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In a world where Internet and Smartphone app startup companies are a dime-a-dozen, it’s not every day that you see a startup that makes submarines. And definitely not one that is run by one man, from his basement. Yet, that’s exactly what 37-year-old Zhang Wuyi has been doing after he was laid off from his job in a textile machine factory.

Wuyi, from China’s Hubei province, builds mini submarines in a makeshift workspace in the basement of a disused building. When he started off, he worked alone. Today, he has three orders under his belt and also employs ten workers. His submarine models are capable of diving up to 30 meters under sea level and travel at 20 kmph for 10 hours. They can seat two people and also contain oxygen tanks and video cameras. The walls are made of wrought iron. It takes Wuyi up to a month to build a submarine, and each one sells for about $31,000.

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Chinese Artist Creates Transformers Theme Park

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It might look like the set of a new low-budget Transformers movie, but Mr. Iron Robot is actually a newly-inaugurated Transformers-themed park in Jiaxing City, China’s Zhejiang Province.

49-year-old artist Zhu Kefeng and his team have spent the last 10 years building giant metal robots from recycled iron and steel parts. He started out by making a realistic model of a car, then opened his own studio and began creating more intricate sculptures. He soon started doing commission work for people who liked his art, and for large orders he even set up a recycle bin where people could donate discarded metal parts. Zhu started working on Mr. Iron Robot theme park in 2010, with the money he had raised for selling his metal sculptures and his apartment in Shanghai. He and his team of collaborators worked hard and managed to turn an old abandoned factory into a modern attraction featuring over 600 Transformers-inspired sculptures.

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Chinese Village Gives Every Villager Gold and Silver Bars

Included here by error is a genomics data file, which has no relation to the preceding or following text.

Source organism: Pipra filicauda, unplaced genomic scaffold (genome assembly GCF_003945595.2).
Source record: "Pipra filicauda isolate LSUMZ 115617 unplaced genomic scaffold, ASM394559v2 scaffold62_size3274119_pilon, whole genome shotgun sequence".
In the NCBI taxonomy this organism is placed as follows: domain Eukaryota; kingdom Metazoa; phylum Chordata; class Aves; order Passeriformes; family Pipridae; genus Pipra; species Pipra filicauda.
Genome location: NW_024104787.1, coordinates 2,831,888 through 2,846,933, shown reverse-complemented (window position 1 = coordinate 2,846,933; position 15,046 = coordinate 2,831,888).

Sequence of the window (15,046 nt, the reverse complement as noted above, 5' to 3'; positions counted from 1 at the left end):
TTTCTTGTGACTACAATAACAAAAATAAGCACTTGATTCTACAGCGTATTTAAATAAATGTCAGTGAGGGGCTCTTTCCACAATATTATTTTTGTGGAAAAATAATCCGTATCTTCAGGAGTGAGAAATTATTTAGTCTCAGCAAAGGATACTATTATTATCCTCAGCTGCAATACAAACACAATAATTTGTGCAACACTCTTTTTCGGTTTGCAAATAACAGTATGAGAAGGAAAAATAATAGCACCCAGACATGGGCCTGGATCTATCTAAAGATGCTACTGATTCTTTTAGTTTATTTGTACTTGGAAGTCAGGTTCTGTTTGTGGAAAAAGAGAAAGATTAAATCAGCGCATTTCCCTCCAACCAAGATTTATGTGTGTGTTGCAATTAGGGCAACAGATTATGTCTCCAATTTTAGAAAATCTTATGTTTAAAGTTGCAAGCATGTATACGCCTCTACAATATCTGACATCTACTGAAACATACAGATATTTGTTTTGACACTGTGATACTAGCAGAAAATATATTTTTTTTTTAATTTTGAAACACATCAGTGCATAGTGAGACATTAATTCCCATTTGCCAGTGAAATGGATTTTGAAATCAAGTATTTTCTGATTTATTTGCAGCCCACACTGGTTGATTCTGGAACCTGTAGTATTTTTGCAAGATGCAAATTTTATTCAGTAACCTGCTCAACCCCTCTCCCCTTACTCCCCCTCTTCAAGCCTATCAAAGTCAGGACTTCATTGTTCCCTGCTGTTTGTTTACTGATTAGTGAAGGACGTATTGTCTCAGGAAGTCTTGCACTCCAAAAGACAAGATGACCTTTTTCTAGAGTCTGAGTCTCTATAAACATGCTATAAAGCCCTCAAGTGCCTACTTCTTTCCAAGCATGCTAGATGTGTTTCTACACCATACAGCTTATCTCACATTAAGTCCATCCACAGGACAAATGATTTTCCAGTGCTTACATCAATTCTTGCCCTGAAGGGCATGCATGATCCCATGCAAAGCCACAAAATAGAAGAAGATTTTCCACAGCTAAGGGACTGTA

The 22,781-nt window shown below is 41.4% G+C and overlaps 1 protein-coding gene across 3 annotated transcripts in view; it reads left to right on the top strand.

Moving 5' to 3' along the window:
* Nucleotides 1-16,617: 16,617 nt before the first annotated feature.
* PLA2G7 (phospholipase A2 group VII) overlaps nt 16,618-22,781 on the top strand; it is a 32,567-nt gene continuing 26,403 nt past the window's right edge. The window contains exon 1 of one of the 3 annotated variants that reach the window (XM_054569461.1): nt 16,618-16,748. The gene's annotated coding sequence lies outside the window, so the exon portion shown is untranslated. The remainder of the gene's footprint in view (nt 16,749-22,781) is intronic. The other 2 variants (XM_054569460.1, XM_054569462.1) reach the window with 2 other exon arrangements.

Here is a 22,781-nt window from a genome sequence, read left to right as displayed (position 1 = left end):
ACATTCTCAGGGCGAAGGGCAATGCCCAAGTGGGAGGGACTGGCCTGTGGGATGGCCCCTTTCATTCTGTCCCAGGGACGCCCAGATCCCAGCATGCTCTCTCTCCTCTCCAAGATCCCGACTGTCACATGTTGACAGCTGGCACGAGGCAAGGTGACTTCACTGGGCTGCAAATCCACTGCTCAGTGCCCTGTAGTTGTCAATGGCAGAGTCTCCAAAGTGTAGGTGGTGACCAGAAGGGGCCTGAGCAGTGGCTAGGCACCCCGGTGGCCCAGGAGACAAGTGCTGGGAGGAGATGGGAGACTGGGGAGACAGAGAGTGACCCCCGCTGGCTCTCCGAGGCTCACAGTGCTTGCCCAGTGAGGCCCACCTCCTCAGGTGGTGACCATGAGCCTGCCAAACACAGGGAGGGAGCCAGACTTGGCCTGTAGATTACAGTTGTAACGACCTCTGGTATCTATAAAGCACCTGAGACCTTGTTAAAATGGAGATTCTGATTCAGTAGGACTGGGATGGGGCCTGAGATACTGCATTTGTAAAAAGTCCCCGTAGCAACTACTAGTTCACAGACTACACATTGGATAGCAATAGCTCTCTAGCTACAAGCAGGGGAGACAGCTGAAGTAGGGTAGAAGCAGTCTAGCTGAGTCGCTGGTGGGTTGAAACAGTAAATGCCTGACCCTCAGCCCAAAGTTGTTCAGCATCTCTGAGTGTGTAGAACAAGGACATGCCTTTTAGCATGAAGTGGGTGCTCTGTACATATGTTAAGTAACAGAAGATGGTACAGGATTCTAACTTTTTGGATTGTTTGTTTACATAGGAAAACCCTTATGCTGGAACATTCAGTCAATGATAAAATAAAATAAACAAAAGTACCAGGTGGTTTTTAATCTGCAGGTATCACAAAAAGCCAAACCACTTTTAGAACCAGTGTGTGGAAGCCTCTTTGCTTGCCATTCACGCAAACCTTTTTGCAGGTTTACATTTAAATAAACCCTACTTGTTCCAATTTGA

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To celebrate the 40th anniversary of a village-owned business, Changjiang Village, in China’s Jinagsu Province, has given every one f its 3,000 villagers 100-gram bars of gold and silver.

It’s no secret that China has the world’s fastest growing major economy, but some of its residents like to flaunt their riches anyway. Take Changjiang village, for example. This little settlement happens to own the Jiangsu Xin Chang Jiang Group, one of the top 20 private enterprise in China. It is involved in eight different industries, including electricity, chemicals and metals, and it’s apparently very successful in all of them. At least that’s the signal they’re sending through their latest gesture of generosity. Following a promise made back in 2009, the village’s party leader recently ordered over 600 kilograms of gold and silver, and  handed it to every villager in 100-gram bars.

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Weird Chinese Massage Therapy Involves Meat Cleavers

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If a man came at you with a meat cleaver, your first instinct would obviously be to run for your life. But  not for the people of Hsinchu, in northern Taiwan. Because for them, being tapped with the sharp end of a cleaver is actually a form of therapy that is known to cure many ailments. They line up in large numbers to meet the therapist, who prepares by sharpening the instrument on a wet stone and rubbing iodine all over the blade.

The Chinese knife massage is probably a treatment you’d only expect in hell, but in reality it’s said to increase blood flow, release the body’s stored energy and wash away harmful toxins. The treatment itself is pretty simple: all the therapist does is hold a couple of cleavers and strike the patient repeatedly with the sharp edge. No, don’t be horrified, there’s no blood involved. The trick is to bring down the cleaver with just the right amount of force, and then to not push or pull it once it touches skin. The up-and-down movement of the cleaver is said to release static energy, which leads to self- cure. “Chop, chop, chop, and the pain will go away,” is the motto that the knife therapists use to convince clients.

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Chinese Family Turn Abandoned Toilet into Cozy Home

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“There’s no place like home!”, I believe the saying goes, and this modest migrant family from China proves it applies even when home is an abandoned public toilet in the city of Shenyang.

Zeng Lingjun was born in a small village, in the Jilin Province of Northeastern China. As a boy, he dreamed of one day attending college, but because his family was too poor he had to abandon his dream and settle for becoming a cobbler and repair shoes for a living. But just because he couldn’t afford to go to college, didn’t mean he was willing to spend the rest of his life in his village. He had bigger plans for himself, so one day, with just 50 yuan ($8) in his pocket, he left for Shenyang, the biggest city in northeast China. Being a hard worker and a skilled cobbler helped Zeng make a living in the big city, and he was soon earning around 2,000 yuan (315) per month. But this wasn’t enough for him to get his own place.